Jared Felkins' Column: Goals that know no boundaries are meant to be achieved

“I learned to put 100 percent into what you're doing. I learned about setting goals for yourself, knowing where you want to be and taking small steps toward those goals. I learned about adversity and how to get past it.”
Apr 6, 2013

“I learned to put 100 percent into what you're doing. I learned about setting goals for yourself, knowing where you want to be and taking small steps toward those goals. I learned about adversity and how to get past it.”
— Kristi Yamaguchi

I love surprises, mainly the good kind. Contemplating back on my personal history, I don’t remember receiving a great surprise among the contents of a manila envelope.

Exhausted, I got home late – even later than my normal late – Thursday night. My wonderful Mary had just pulled a frozen pizza from the oven as I sat down in my easy chair to eat and settle into a couple of past episodes of “The West Wing” on Netflix. I really do love that show, but that’s another column for another time.

As the opening credits rolled on season four, episode 18, Mary handed me that manila envelope.

The contents were as follows: One thank-you card from Castle Heights Elementary School librarian Cindy Sharp, one fun-size Twix candy bar later found to be placed there by my 11-year-old son, Bryant, and 20 handwritten letters from Candace Dodson’s fifth-grade class.

Before I delve into the letters, it’s more than appropriate I touch on the other two items. Sharp’s note thanked me for reading to the fourth- and fifth-grade classes on Read Me Day. Quite simply, I thank her for what she does to both promote literacy for our children and giving me the opportunity to support her efforts in some small way.

The Twix? Well I suddenly realize as my son grows older, I will probably hear the words, “I love you,” less. What may be a small mixture of chocolate, caramel and cookie to many, those three all-important words were right there in that manila envelope.

Dodson, no doubt, inspired her fifth-graders to write about their goals for the future in response to my book choice, “Oh the Places You Will Go,” by Dr. Seuss. It was a fitting choice for such an extraordinary, yet simplistic, literary masterpiece.

Wyatt wrote about his goal “to be in the NFL” on day and how he needs “to get better and do good in college” to reach that goal.

Thomas wants to visit every country in Europe “and stay at each country for at least two weeks.”

Maggie wants to be a singer. She said she thinks the way she should reach that goal “would be by singing in front of people and people that can help me make that dream come true.”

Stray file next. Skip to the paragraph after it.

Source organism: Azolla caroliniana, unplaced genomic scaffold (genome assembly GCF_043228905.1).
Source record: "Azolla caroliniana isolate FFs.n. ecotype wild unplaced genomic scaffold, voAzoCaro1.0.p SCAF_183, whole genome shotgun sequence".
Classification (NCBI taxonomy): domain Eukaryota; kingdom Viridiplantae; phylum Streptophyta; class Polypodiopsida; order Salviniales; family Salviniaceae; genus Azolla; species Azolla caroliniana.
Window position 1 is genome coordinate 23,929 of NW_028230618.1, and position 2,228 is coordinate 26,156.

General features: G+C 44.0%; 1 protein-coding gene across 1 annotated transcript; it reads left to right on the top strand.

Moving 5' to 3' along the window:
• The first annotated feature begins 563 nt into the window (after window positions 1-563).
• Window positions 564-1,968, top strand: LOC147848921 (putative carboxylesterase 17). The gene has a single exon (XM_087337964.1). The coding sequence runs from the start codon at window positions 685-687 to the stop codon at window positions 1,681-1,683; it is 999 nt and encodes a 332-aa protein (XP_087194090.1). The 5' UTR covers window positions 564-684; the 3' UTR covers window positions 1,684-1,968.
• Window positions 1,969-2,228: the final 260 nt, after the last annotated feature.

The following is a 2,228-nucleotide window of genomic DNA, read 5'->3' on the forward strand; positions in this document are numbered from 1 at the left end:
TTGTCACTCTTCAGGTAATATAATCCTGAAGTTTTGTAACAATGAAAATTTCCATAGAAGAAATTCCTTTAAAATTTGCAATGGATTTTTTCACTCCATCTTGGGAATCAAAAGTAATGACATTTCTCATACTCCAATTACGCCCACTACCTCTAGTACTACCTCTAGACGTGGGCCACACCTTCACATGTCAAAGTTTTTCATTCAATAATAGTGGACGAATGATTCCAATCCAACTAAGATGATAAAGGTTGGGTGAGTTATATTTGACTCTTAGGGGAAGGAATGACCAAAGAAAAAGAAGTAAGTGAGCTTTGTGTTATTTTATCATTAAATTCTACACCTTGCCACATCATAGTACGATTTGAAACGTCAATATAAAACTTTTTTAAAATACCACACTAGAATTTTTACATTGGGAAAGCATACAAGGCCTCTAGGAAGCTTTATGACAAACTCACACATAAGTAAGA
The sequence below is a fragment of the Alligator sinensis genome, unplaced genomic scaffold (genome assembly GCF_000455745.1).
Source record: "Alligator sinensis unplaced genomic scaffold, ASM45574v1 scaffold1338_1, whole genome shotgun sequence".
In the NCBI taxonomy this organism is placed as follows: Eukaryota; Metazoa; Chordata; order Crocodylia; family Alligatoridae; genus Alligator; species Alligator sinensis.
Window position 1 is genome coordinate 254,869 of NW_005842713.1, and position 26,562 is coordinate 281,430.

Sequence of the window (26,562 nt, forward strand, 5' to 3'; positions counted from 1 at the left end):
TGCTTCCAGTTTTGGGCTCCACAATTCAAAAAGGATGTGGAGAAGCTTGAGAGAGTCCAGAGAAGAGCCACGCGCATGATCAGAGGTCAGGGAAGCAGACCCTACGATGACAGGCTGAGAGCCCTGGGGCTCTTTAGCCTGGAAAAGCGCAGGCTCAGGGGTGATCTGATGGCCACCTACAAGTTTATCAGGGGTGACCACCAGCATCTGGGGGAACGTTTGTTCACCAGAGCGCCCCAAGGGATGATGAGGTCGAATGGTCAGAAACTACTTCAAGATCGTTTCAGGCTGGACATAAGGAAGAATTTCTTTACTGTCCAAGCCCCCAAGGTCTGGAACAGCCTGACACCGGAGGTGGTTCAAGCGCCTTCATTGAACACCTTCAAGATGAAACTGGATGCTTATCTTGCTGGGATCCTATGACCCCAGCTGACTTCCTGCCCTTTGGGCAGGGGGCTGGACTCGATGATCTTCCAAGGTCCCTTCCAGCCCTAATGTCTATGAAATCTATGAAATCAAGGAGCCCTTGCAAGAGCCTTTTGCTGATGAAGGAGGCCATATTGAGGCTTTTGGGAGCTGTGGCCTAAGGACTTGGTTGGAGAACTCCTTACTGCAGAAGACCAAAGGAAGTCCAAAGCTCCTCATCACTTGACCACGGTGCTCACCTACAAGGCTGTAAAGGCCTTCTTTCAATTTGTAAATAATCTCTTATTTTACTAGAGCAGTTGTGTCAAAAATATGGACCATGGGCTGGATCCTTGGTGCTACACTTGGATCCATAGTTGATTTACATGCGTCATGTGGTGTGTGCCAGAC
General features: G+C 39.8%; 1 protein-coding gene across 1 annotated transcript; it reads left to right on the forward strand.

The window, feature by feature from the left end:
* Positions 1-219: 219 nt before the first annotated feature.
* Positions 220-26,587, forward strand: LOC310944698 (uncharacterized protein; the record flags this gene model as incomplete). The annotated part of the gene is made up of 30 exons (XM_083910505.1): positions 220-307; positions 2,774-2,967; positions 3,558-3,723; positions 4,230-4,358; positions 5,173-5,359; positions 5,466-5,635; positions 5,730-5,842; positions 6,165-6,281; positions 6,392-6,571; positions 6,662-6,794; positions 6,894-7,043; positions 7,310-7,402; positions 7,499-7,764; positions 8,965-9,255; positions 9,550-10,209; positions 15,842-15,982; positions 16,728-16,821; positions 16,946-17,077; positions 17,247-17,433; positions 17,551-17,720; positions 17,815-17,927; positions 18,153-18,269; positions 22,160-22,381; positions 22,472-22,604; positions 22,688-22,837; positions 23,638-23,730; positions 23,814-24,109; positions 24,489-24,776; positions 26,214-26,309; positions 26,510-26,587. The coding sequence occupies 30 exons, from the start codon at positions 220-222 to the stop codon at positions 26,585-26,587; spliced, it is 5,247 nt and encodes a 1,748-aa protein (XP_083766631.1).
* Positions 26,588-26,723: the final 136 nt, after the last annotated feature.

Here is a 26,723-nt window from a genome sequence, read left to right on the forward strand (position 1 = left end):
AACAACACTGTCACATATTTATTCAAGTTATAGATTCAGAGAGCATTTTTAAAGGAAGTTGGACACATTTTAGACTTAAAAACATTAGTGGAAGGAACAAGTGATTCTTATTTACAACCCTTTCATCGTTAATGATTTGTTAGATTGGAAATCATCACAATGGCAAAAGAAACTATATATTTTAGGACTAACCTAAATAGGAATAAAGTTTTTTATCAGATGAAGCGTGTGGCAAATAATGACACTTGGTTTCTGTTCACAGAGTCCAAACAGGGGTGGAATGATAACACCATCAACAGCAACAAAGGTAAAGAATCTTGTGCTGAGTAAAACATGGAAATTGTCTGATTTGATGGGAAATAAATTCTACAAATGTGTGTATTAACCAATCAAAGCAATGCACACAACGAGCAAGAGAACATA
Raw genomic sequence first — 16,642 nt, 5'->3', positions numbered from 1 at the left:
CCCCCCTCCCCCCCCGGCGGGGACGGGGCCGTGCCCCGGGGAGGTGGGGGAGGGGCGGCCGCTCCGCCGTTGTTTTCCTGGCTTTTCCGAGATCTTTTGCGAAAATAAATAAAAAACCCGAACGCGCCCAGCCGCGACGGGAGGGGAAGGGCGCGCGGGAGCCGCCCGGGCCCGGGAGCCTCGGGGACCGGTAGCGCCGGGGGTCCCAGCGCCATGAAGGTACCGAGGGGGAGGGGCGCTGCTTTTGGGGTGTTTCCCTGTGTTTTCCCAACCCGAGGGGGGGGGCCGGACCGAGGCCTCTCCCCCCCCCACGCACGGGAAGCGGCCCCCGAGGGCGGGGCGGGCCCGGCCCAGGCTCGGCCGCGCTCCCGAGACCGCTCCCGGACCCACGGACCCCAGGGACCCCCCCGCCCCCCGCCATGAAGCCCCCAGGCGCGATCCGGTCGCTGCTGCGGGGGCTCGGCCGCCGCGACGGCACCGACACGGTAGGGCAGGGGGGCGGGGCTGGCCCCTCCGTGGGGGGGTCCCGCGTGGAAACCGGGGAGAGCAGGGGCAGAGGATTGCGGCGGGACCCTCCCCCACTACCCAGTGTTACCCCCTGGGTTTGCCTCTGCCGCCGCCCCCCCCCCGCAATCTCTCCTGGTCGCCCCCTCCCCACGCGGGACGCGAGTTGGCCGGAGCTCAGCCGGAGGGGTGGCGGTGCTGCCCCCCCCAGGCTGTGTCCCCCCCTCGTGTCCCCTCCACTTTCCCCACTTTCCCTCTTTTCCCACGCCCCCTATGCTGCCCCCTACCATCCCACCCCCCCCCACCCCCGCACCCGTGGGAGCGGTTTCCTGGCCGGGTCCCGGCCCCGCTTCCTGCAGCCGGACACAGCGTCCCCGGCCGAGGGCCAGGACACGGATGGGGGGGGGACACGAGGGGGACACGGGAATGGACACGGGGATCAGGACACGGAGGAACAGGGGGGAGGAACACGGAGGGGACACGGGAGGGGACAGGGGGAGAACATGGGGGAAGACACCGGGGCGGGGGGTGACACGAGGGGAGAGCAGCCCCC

Simply put, Jaylen wants to find the cure for MS, Alzheimer’s and cancer. That’s inspiring, to say the least.

Equally touching, Zorian has “the talent to help people,” and that’s the goal.

Madeline said, “I thought the lesson was great because it was that if you set goals, go at them and don’t give up, you can achieve anything.” There couldn’t be truer a statement.

Logan wants to become an Olympic runner. “I used to think I could not do it and other people could take my place, but now I have the courage to get up and get started on the race of my life and get involved.”

Brylie’s biggest goals are to become a pop star and actress. “So, I have decided that to meet my goals I am going to practice and not let anything stand in my way.”

Colton wants to go to college, graduate and “play baseball for the New York Yankees.”

Cheneva “liked how the book inspired me to set goals. My goal is to become a lawyer.”

Savannah wants to become a singer. “I’m going to sing as much as possible, go to college and learn as much as I can.”

Gabby wants to go to college and study fossils in science “to be a paleontologist.”

Kaya’s goal is to make the Walter J. Baird Middle School cheerleading team. “After you were done, I knew to set that goal I would have to practice, practice and practice and push myself, and I have a good chance that I will make it.”

Kohl’s goal is to play for the Heat in the NBA and for the Yankees in the MLB. “I’m going to meet my goal by practicing almost every day for both sports.”

Chandler has the similar goal of playing MLB baseball. “How I’m going to meet it is to practice a lot.”

Bailey wants to play for the Lady Vols and “when I get out of college I want to be the next Pat Summit.”

Justin wants to go to a good college. “I’m going to start by staying in school and listening to my teachers.”

Bryant plans to meet his goal of being a chef by working and studying hard. “I like to bake and help around the kitchen.”

Gracee wants to be a famous artist. “I’m going to meet my goal by practicing and taking art lessons.”

Alexander wants to go to Russia. “To do that, I need to get a scholarship to save money to go to Russia.”

It’s my sincere hope each and every of these goals are reached. There’s no reason why they can’t.

My hope is that each of these students someday receive a surprise in the form of a scholarship, diploma, professional sports contract, job offer, recording deal or even the favorable results of a presidential election in a manila envelope all their own.

Jared Felkins is The Democrat's director of content. Email him at jfelkins@lebanondemocrat.com or follow him on Twitter @paperboyfelkins.


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